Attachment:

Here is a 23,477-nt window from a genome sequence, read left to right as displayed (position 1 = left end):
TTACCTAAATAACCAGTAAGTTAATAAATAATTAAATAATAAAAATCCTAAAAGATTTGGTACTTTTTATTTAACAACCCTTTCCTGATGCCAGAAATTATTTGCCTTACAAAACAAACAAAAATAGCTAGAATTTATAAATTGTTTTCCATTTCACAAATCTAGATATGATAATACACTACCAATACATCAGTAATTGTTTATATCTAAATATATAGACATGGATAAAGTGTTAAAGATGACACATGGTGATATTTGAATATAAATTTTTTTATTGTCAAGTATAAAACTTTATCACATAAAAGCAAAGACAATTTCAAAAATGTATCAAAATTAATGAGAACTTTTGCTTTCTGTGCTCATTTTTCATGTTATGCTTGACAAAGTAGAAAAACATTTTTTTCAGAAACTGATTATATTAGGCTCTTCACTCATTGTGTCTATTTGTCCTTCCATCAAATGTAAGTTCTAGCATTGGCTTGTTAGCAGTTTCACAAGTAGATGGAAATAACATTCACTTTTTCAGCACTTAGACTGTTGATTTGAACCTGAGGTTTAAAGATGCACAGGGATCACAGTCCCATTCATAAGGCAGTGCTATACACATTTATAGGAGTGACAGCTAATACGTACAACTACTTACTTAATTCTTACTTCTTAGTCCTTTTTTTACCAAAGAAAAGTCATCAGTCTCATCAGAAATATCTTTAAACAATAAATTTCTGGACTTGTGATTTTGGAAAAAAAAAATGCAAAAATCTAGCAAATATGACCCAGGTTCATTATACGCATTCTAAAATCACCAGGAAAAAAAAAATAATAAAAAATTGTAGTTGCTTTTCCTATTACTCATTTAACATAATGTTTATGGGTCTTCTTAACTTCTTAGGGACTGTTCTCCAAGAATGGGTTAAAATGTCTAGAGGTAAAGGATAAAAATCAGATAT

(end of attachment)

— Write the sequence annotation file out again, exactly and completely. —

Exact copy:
Here is a 23,477-nt window from a genome sequence, read left to right as displayed (position 1 = left end):
TTACCTAAATAACCAGTAAGTTAATAAATAATTAAATAATAAAAATCCTAAAAGATTTGGTACTTTTTATTTAACAACCCTTTCCTGATGCCAGAAATTATTTGCCTTACAAAACAAACAAAAATAGCTAGAATTTATAAATTGTTTTCCATTTCACAAATCTAGATATGATAATACACTACCAATACATCAGTAATTGTTTATATCTAAATATATAGACATGGATAAAGTGTTAAAGATGACACATGGTGATATTTGAATATAAATTTTTTTATTGTCAAGTATAAAACTTTATCACATAAAAGCAAAGACAATTTCAAAAATGTATCAAAATTAATGAGAACTTTTGCTTTCTGTGCTCATTTTTCATGTTATGCTTGACAAAGTAGAAAAACATTTTTTTCAGAAACTGATTATATTAGGCTCTTCACTCATTGTGTCTATTTGTCCTTCCATCAAATGTAAGTTCTAGCATTGGCTTGTTAGCAGTTTCACAAGTAGATGGAAATAACATTCACTTTTTCAGCACTTAGACTGTTGATTTGAACCTGAGGTTTAAAGATGCACAGGGATCACAGTCCCATTCATAAGGCAGTGCTATACACATTTATAGGAGTGACAGCTAATACGTACAACTACTTACTTAATTCTTACTTCTTAGTCCTTTTTTTACCAAAGAAAAGTCATCAGTCTCATCAGAAATATCTTTAAACAATAAATTTCTGGACTTGTGATTTTGGAAAAAAAAAATGCAAAAATCTAGCAAATATGACCCAGGTTCATTATACGCATTCTAAAATCACCAGGAAAAAAAAAATAATAAAAAATTGTAGTTGCTTTTCCTATTACTCATTTAACATAATGTTTATGGGTCTTCTTAACTTCTTAGGGACTGTTCTCCAAGAATGGGTTAAAATGTCTAGAGGTAAAGGATAAAAATCAGATAT